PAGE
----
You are correct! As I understand it, the servers are in the cloud.

The institution must have a budget to pay the fees associated with the package bought -
which includes use/rent of the server/s. If the institution grows, then it needs more server space, therefore more money paid out for the institution.

So, I guess a question would be - what is the cost of INST vs the cost of the competitors?

The LMSs are sort of a ‘middle man’ between the school and the textbook (content providers) which allows the school or other institution to meet the privacy requirements mandated by law.

Schools are continually trying to cut costs. Shifting the cost from the school via an LMS to the student paying a fee to a publishing company for the publisher’s LMS seems a low hanging fruit?

All at the same institution - I saw professors using the system all kinds of ways. Some used the publisher’s online site for all the content management and only input final scores into the school’s LMS, others used a combination with some content (notes, lab work, study quizzes) delivered from the publisher and other content (lab’s, quizzes and tests/exams) managed on the school’s LMS, and other professors jumped though hoops to get the publisher’s content loaded into the school’s LMS. This last group would typically have to jump through the hoops EVERY year, if not every semester due to product upgrades by the publisher.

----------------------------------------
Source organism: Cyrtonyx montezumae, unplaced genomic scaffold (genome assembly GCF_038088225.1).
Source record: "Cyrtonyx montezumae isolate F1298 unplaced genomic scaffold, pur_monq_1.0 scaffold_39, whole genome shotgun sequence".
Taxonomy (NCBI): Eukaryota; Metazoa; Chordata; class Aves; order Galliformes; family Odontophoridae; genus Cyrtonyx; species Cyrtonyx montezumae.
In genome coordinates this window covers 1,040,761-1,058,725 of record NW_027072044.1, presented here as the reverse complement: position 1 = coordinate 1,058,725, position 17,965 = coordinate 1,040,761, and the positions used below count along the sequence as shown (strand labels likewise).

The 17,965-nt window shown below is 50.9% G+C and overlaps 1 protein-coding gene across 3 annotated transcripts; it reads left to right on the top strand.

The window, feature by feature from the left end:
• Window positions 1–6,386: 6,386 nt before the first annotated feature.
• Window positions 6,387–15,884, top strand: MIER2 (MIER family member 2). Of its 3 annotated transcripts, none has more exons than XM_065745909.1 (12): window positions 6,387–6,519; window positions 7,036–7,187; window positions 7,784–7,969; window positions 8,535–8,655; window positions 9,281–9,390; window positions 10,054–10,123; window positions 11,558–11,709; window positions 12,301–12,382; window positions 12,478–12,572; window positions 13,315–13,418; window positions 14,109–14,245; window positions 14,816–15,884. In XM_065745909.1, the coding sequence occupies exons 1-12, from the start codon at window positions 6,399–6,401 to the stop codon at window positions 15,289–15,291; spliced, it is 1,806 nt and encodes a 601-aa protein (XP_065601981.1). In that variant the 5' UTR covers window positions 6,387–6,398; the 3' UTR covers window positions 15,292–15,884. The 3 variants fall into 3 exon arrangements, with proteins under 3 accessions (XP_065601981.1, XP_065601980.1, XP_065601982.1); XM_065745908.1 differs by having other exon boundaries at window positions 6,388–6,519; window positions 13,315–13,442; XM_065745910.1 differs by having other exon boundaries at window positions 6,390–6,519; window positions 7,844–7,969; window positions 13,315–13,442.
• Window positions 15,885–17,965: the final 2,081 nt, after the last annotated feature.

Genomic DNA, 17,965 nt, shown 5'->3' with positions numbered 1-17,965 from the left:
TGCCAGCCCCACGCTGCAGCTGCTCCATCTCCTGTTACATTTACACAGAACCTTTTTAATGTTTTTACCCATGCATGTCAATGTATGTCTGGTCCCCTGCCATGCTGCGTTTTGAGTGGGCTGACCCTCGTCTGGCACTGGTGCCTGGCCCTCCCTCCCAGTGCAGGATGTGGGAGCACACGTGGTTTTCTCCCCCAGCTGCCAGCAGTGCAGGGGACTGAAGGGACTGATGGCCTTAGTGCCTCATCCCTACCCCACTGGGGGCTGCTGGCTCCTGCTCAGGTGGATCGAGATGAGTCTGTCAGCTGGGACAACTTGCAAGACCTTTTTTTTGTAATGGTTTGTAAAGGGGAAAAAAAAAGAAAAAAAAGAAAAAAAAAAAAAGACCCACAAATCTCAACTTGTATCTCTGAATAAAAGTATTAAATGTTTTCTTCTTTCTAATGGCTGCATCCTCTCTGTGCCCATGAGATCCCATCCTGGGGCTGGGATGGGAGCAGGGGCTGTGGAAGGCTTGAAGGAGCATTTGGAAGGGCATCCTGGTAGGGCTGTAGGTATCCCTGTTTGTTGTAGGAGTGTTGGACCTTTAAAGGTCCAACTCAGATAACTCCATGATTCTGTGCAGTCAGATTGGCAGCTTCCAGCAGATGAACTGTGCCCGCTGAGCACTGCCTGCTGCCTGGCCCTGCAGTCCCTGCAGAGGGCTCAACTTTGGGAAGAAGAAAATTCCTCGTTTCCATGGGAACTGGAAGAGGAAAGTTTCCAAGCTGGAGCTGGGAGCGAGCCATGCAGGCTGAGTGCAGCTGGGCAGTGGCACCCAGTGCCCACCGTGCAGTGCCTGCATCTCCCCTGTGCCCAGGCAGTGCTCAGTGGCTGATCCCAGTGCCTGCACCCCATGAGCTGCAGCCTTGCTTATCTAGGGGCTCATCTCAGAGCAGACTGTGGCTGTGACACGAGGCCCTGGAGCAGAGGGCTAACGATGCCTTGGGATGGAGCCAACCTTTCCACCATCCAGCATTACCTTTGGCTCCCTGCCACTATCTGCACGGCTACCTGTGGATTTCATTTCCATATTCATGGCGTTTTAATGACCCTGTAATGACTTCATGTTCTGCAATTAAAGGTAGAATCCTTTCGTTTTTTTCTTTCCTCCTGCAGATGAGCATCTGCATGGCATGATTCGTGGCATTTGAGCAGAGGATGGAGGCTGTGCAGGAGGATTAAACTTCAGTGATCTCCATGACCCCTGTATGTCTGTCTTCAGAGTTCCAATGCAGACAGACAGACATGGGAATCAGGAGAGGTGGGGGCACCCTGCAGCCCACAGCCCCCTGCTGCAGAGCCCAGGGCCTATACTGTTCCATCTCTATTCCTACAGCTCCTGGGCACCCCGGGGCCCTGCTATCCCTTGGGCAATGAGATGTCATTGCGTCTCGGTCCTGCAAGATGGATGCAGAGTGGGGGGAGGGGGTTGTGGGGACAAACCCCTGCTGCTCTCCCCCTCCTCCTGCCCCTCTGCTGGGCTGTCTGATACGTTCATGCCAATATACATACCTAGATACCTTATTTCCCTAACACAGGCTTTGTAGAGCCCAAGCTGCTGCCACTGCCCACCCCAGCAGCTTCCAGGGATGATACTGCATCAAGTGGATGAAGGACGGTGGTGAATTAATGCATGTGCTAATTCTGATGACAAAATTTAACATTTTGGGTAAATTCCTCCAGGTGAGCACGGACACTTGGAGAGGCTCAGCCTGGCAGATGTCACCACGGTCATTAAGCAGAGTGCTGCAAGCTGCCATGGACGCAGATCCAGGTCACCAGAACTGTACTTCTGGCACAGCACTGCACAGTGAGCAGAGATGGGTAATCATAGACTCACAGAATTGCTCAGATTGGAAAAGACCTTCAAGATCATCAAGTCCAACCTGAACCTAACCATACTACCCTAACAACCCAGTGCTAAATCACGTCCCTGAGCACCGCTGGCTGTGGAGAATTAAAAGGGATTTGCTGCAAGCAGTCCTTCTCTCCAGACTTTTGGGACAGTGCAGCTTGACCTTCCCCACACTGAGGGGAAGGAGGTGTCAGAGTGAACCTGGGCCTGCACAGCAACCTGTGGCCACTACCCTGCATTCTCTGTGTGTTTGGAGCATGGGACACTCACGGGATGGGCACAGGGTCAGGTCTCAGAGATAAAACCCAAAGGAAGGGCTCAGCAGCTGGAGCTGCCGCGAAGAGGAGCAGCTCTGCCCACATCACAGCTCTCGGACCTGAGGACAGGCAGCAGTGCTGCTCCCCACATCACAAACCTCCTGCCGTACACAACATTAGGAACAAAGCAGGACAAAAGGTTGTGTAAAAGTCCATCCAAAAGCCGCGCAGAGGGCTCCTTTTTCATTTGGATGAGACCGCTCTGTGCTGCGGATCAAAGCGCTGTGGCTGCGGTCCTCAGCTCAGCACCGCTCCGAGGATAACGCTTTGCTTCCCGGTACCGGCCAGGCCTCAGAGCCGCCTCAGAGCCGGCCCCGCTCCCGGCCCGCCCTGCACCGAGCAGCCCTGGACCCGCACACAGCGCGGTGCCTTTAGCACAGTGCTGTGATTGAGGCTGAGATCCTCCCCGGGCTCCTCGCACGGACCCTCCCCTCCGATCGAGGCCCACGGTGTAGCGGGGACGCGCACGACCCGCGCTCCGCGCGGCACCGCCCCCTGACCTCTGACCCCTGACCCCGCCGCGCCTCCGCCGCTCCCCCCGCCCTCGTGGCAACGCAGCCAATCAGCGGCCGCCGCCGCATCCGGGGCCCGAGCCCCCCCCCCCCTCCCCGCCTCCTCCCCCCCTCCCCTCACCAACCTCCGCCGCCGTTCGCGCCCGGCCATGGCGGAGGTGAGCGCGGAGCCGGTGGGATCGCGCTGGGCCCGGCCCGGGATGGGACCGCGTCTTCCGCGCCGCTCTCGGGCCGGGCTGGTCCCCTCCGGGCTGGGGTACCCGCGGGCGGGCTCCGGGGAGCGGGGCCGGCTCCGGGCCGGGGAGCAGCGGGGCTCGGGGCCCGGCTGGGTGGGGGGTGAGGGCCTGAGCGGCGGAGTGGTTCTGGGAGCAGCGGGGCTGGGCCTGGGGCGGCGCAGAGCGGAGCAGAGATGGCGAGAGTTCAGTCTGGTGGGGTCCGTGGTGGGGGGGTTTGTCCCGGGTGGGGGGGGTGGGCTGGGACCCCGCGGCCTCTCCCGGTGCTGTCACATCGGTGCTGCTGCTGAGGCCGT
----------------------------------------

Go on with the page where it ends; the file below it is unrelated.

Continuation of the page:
Personally, I think AI is going to impact the teaching area immensely. The big publishers will have the resources to support the AI. I don’t know how that will transfer to the LMSs.


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Great write up, Bear!

For what it’s worth, I see that in August, they also just signed my neighbor, Georgia Tech (25,000 students) to Canvas (http://www.prnewswire.com/news-releases/canvas-by-instructur… as well as The Glasgow School of Art (https://www.canvaslms.com/news/press-releases/Glasgow-School…).